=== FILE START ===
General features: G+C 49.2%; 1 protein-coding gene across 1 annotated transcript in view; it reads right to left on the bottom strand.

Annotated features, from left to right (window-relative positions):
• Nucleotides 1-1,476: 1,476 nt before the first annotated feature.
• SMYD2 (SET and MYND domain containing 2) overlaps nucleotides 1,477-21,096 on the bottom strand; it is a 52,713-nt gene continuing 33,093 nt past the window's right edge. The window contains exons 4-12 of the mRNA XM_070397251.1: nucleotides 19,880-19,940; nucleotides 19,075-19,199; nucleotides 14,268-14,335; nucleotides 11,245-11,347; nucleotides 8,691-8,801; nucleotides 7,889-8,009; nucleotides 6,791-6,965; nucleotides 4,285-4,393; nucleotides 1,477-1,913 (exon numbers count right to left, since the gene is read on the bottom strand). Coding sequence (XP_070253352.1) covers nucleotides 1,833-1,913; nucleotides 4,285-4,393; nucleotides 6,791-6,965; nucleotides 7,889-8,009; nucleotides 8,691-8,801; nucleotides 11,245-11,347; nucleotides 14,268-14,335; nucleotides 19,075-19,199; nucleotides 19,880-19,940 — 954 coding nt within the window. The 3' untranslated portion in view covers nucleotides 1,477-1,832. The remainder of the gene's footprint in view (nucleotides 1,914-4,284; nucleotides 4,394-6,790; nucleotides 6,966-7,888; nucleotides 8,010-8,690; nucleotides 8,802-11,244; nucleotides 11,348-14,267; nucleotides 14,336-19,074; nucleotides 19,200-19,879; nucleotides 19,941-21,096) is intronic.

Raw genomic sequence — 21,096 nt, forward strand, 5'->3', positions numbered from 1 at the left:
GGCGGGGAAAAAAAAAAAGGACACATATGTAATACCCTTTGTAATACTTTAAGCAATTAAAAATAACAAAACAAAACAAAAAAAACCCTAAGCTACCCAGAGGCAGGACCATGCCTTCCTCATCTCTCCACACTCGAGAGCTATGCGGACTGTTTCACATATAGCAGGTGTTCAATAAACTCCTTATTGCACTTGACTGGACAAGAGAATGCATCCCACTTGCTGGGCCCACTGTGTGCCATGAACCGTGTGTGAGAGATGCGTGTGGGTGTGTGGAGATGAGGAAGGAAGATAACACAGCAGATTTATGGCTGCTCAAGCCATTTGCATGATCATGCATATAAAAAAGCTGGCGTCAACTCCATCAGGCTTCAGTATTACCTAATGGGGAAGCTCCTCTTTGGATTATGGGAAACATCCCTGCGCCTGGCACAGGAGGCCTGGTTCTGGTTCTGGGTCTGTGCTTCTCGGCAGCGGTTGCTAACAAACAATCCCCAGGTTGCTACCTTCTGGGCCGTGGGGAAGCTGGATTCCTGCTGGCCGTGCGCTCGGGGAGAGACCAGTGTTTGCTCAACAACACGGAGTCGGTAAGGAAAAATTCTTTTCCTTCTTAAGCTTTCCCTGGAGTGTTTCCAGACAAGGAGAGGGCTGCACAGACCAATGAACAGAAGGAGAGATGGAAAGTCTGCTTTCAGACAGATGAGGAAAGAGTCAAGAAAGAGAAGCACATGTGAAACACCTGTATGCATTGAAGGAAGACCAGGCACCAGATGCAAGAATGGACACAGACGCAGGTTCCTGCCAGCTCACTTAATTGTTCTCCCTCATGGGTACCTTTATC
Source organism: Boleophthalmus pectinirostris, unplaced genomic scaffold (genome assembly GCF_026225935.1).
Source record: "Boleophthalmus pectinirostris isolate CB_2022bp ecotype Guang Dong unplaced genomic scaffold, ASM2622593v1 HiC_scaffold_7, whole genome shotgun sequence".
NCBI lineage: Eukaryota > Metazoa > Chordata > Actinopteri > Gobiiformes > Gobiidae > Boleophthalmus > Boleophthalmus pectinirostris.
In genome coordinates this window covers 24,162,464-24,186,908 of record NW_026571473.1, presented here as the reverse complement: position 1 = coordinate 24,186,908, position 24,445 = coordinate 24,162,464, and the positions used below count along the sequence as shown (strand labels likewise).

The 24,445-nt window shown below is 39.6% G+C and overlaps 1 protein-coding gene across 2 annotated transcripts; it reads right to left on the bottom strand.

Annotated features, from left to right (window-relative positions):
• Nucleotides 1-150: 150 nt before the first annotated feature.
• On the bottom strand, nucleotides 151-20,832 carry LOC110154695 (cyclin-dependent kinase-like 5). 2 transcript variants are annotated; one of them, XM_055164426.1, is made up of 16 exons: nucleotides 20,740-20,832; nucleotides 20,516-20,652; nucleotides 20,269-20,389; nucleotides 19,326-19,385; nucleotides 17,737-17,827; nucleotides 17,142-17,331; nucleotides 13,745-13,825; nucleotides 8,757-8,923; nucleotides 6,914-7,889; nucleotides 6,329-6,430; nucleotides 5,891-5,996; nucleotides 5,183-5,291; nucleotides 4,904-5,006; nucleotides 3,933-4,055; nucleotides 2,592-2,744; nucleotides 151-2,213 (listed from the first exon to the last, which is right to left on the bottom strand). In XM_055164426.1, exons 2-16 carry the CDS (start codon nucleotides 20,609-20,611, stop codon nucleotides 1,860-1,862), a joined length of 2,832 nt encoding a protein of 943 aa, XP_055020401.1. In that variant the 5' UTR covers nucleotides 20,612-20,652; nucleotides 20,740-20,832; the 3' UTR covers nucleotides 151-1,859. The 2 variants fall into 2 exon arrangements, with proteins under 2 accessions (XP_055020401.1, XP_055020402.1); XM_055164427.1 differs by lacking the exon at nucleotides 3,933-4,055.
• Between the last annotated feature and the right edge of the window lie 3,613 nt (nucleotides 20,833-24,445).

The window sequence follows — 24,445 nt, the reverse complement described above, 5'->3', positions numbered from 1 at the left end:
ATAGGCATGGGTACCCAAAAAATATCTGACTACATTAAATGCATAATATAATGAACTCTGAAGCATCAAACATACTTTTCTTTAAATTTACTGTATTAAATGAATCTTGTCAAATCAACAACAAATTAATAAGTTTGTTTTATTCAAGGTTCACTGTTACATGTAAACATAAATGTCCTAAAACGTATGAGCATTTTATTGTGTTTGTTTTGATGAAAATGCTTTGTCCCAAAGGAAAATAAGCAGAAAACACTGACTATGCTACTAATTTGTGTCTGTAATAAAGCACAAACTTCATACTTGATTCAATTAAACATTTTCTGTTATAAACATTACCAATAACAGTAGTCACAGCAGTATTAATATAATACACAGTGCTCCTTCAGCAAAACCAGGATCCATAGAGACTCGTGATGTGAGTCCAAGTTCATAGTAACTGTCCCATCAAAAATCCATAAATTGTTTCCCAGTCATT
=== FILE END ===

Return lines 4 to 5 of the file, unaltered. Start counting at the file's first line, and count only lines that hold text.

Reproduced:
• SMYD2 (SET and MYND domain containing 2) overlaps nucleotides 1,477-21,096 on the bottom strand; it is a 52,713-nt gene continuing 33,093 nt past the window's right edge. The window contains exons 4-12 of the mRNA XM_070397251.1: nucleotides 19,880-19,940; nucleotides 19,075-19,199; nucleotides 14,268-14,335; nucleotides 11,245-11,347; nucleotides 8,691-8,801; nucleotides 7,889-8,009; nucleotides 6,791-6,965; nucleotides 4,285-4,393; nucleotides 1,477-1,913 (exon numbers count right to left, since the gene is read on the bottom strand). Coding sequence (XP_070253352.1) covers nucleotides 1,833-1,913; nucleotides 4,285-4,393; nucleotides 6,791-6,965; nucleotides 7,889-8,009; nucleotides 8,691-8,801; nucleotides 11,245-11,347; nucleotides 14,268-14,335; nucleotides 19,075-19,199; nucleotides 19,880-19,940 — 954 coding nt within the window. The 3' untranslated portion in view covers nucleotides 1,477-1,832. The remainder of the gene's footprint in view (nucleotides 1,914-4,284; nucleotides 4,394-6,790; nucleotides 6,966-7,888; nucleotides 8,010-8,690; nucleotides 8,802-11,244; nucleotides 11,348-14,267; nucleotides 14,336-19,074; nucleotides 19,200-19,879; nucleotides 19,941-21,096) is intronic.

Raw genomic sequence — 21,096 nt, forward strand, 5'->3', positions numbered from 1 at the left: